Table of Contents
- Report Methodology
- Considerations for Adoption
- GigaOm Sonar
- Market Landscape
- Near-Term Roadmap
- Analyst’s Take
- About Alastair Cooke
The largest global public cloud providers all have services that provide customers with a vSphere cluster inside the provider’s data center. These services allow customers to deploy a vSphere cluster on-demand and run existing applications that are designed for enterprise infrastructure rather than cloud-native infrastructure. New cloud-native applications or features are built alongside the clusters and connected to these legacy applications.
One of the biggest challenges in moving existing applications to the public cloud is that public clouds do not offer enterprise infrastructure; they offer cloud-native infrastructure. Existing on-premises applications must be redeveloped to use cloud-native infrastructure, an expensive and time-consuming process, only to achieve the same functionality as the on-premises application. This time and money would be better spent building new features on cloud-native technologies.
A vSphere-on-Cloud platform offers the same Virtual Machine (VM) portability and enterprise infrastructure that exist on-premises. Existing applications can simply be moved to the public cloud where the new features are built. The use of vSphere-on-Cloud may be a transitory stage, with enabling application modernization with cloud-native services as the planned final state. Adoption might also be purely tactical, providing short-term resources without large capital expense as vSphere-on-Cloud services are billed on a monthly consumption basis rather than a big single initial purchase. Some organizations will use vSphere-on-Cloud as the core of their strategy to consolidate or eliminate on-premises data centers. Other organizations will adopt vSphere-on-Cloud as a VM mobility resource, such as for disaster recovery or portability between public cloud providers. The core of these services is the choice to run an unmodified application VM safely inside a public cloud platform or any other vSphere platform.
How We Got Here
For many organizations, their vSphere based VMs represent the IT that currently earns them money. The public cloud and cloud-native applications represent the IT they need to earn money in the future. Cloud-native applications are built using techniques that are completely different from those used for traditional applications, and there is seldom a direct upgrade path from VM-based applications to cloud-native. The biggest challenge for these organizations is how to jump the chasm between building on-premises applications and cloud-native applications. The ability to retain the vSphere VM applications while adding cloud-native elements is crucial to business success during this transition.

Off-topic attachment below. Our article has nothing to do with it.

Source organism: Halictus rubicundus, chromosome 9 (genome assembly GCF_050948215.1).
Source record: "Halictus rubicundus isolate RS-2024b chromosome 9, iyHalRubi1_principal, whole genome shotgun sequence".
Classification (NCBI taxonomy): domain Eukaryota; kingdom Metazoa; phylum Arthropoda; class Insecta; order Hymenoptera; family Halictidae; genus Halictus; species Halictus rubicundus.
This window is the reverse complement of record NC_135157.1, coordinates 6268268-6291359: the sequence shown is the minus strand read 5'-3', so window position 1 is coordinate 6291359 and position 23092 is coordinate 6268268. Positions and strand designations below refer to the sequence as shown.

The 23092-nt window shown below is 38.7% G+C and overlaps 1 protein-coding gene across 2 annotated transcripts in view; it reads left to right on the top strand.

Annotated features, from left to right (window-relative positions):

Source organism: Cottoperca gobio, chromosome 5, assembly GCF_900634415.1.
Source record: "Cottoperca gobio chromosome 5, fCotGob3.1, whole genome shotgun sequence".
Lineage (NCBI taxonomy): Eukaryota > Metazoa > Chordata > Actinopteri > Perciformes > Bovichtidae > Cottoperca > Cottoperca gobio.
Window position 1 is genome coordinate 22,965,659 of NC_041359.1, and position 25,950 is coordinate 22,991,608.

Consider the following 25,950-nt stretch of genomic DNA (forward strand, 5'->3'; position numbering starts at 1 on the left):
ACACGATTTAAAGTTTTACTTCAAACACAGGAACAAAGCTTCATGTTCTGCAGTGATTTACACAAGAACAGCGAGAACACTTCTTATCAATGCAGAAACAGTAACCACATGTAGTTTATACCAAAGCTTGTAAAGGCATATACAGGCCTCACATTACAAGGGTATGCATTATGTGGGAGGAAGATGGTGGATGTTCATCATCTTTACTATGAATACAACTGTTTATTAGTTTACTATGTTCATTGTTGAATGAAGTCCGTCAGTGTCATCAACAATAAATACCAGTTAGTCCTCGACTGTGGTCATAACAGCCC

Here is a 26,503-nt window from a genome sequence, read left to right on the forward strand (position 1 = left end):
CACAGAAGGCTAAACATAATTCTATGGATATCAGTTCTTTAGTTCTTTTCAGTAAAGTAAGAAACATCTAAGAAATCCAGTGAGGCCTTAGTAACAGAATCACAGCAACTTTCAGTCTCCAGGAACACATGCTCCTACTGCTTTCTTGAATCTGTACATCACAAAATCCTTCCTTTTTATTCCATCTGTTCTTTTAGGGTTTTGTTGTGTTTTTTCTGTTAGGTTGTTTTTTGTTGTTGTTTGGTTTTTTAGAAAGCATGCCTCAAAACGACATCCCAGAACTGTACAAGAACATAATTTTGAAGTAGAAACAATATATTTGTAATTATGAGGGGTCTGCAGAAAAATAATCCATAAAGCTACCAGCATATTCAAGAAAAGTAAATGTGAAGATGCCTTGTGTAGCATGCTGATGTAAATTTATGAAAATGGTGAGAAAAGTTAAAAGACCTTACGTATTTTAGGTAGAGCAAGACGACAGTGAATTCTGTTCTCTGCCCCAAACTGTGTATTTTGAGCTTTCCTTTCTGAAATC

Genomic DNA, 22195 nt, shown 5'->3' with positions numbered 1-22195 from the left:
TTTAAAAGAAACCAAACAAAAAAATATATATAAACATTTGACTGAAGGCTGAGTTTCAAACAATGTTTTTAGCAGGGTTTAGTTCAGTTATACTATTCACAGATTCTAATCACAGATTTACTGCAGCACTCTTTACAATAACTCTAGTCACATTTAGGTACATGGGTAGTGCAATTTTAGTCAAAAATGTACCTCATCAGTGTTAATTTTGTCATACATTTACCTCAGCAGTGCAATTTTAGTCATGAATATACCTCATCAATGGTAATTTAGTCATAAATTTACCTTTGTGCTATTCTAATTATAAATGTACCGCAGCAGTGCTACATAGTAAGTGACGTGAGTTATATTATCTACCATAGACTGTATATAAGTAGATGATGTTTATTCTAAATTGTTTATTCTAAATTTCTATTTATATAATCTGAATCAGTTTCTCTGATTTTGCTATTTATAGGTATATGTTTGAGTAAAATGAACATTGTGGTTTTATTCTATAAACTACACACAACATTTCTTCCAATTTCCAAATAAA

Several large cloud platforms offer VMware Clouds to provide a vSphere platform for these legacy applications inside the same public cloud data centers as the cloud-native services used to build new applications. The vSphere platform provides familiar enterprise features that are not available in the public cloud VM services, such as VMotion, vSphere HA, and fully customizable VM resource configuration. Locating VM-based legacy applications in the same data centers as newer cloud-native applications removes the usual higher network latency from the public cloud to on-premises.
The first VMware cloud service was VMware’s own VMware Cloud on AWS, which delivers a fully managed vSphere platform managed by VMware but located inside the AWS data centers. The first-party VMware service provides the suite of VMware products, including NSX networking, VMware’s DRaaS, and HCX for hybrid connectivity. Microsoft, Google, and Oracle each released their own version of a VMware cloud service within their own public-cloud data centers. These providers are public-cloud first and integrate their VMware service more with their cloud-native services. All of the services offer a simple wizard to deploy a vSphere cluster and familiar vCenter-based management for VMs. All of the services provide consumption-based pricing for the number of ESXi hosts deployed rather than the individual VMs on those hosts.
Inside the GigaOm Sonar Report
This GigaOm report is focused on emerging technologies and market segments. It helps organizations of all sizes to understand the technology and how it can fit in the overall IT strategy, its strengths, and its weaknesses. The report is organized into four sections:
Overview: an overview of the technology, its major benefits, possible use cases, and relevant characteristics of different product implementations already available in the market.
Considerations for Adoption: An analysis of the potential risks and benefits of introducing products based on this technology in an enterprise IT scenario, including table stakes and key differentiating features, as well as consideration on how to integrate the new product with the existing environment.
GigaOm Sonar: A graphical representation of the market and its most important players focused on their value proposition and their roadmaps for the future. This section also includes a breakdown of each vendor’s offering in the sector.
Near-Term Roadmap: A 12 to 18 month forecast of the future development of the technology, its ecosystem, and major players of this market segment.